As per that last part, the group’s estimate is probably way off with full autonomy likely to come much sooner. Armed flying drones have been taking to the skies in Afghanistan and Iraq for the better part of a decade, while Israel is currently using armed ground robots such as the Guardium, likely in its current conflict in Gaza. In each case, there’s a human operator in the loop, but that’s likely to change soon. Read the rest of this entry »


Posted by on November 21, 2012 in israel, robots, u.s., uav, war


Israel, war technology and the future of a world

If the Middle East were peaceful, would we have Kinect?

A few months ago, the Centre for Israeli and Jewish Affairs here in Toronto contacted me to ask if I would be interested in being part of a journalist delegation to Israel, to tour the country’s technology sector. I’ve had my eye on Israel for several years now, since working on Sex, Bombs and Burgers and learning that much of the country’s economic success over the past few decades has been the result of a meshing between technology and the military. So of course, I agreed.

A group of us are spending this week visiting tech schools, organizations, entrepreneurs and companies around Israel, from the research and development labs of large multinationals such as Intel and Motorola to smaller startups such as Mobli and Conduit. I’ll be sure to write up some of my experiences, this week if I have the time, or next week at the latest.

The numbers on Israel’s technology sector are impressive. Israel has more venture capital investments per capita than any nation on earth, including the United States, and boasts the most non-U.S. companies listed on the Nasdaq after China. It’s ranked fourth in the world in scientific activity, in terms of scientific publications per million citizens, and has some of the highest levels of R&D investment globally. Indeed, Intel and Microsoft opened their first non-U.S. R&D centres in the country.

On the military side, Israel is third in the world in terms of per capita spending, behind only the United Arab Emirates and the U.S. Looking to future tech, it is the second biggest spender on military robots, such as unmanned aerial and ground robots, after the United States. Read the rest of this entry »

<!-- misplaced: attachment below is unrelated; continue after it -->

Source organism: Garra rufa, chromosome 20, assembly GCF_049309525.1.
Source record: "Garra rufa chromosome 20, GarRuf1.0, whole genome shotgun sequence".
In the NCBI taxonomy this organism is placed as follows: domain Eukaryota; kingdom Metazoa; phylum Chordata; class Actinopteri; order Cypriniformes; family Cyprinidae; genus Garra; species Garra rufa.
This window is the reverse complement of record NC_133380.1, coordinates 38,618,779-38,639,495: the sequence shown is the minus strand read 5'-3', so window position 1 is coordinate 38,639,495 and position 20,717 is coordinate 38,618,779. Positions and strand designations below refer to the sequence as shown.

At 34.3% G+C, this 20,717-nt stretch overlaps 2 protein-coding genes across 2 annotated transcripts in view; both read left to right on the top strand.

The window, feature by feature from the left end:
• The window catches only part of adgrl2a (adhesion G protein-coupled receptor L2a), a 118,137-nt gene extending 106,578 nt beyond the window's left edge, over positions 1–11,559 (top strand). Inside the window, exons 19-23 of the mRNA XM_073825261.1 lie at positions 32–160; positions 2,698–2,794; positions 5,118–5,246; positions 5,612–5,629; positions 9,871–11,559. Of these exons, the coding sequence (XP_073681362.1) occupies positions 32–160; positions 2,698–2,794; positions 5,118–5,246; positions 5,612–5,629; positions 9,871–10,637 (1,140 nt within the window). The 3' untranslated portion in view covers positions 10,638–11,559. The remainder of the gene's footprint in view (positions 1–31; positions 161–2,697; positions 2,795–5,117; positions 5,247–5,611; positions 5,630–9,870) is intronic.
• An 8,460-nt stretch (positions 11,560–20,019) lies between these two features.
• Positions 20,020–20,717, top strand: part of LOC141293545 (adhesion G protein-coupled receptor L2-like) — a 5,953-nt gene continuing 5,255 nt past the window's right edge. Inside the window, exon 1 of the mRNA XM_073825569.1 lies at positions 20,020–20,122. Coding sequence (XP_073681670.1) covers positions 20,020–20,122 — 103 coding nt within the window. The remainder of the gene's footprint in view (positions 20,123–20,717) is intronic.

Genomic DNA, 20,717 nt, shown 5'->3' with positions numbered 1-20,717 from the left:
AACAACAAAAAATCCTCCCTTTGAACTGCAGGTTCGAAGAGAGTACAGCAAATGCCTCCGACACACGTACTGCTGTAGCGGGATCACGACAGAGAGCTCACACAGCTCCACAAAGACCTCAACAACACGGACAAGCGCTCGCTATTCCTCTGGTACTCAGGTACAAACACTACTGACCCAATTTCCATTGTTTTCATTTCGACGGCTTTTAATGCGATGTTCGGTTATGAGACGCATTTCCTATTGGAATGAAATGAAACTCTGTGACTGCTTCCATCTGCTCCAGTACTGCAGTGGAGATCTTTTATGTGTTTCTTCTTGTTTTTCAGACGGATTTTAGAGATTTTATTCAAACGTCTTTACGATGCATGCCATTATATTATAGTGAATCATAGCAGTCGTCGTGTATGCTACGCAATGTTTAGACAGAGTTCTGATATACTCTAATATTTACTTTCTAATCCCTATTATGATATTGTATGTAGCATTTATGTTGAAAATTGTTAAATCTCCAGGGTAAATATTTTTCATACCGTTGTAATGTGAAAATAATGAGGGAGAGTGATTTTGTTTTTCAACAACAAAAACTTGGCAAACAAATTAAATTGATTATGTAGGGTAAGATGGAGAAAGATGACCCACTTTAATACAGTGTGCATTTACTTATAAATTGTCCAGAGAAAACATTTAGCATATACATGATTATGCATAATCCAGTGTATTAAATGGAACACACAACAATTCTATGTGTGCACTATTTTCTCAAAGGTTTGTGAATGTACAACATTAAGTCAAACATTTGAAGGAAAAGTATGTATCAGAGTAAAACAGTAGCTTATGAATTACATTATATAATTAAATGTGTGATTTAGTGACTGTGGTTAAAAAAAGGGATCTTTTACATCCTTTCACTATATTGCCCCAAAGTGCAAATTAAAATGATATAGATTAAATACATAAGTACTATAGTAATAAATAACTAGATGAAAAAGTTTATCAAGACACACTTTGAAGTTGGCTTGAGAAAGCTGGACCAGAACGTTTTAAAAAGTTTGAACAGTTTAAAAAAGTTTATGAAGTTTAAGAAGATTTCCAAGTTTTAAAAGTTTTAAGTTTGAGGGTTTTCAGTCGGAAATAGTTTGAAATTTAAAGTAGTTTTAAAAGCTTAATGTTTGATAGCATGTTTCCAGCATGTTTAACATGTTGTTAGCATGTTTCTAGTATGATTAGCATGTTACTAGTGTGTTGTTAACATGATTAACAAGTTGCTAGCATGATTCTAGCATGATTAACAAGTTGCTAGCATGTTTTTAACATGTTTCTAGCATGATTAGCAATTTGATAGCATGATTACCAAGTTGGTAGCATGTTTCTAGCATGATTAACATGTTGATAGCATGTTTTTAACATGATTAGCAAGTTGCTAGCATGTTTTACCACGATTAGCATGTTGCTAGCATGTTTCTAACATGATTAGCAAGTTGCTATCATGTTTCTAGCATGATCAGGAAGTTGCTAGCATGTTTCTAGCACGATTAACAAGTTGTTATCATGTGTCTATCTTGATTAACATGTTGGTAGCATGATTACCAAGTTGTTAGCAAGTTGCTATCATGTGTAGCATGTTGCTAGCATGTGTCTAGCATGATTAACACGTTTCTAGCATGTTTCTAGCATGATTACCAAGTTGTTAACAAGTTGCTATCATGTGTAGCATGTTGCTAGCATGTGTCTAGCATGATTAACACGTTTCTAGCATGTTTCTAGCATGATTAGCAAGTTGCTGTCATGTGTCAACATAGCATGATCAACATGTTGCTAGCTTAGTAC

Posted by on October 15, 2012 in israel, war


Military robots about to go fully robotic

While the past decade has seen the proliferation of semi-autonomous military robots such as the Reaper unmanned aerial vehicle and the PackBot bomb disposer, there’s always been a human in the loop. That’s about to change, as military robots are about to take their next big step – into full autonomy.

Check out the video below of the Ground Unmanned Support Surrogate, or GUSS, being developed by TORC Robotics of Blacksburg, Va. GUSS can be remotely piloted by a human, but it can also be programmed to navigate autonomously to waypoints or even to follow other vehicles or individuals. The vehicle is intended to act as a load-carrying mule, or as a sort of evac medic (although if it’s going to be used that way, the marines may want to remove the gas tanks hanging off its side in the video):

Stars and Stripes has a full story on this impending switch, which will inevitably have an effect on the larger consumer world. Just as the Parrot AR drone toy followed similar military robots by only a few years, so too will GUSS and its ilk translate into the real world.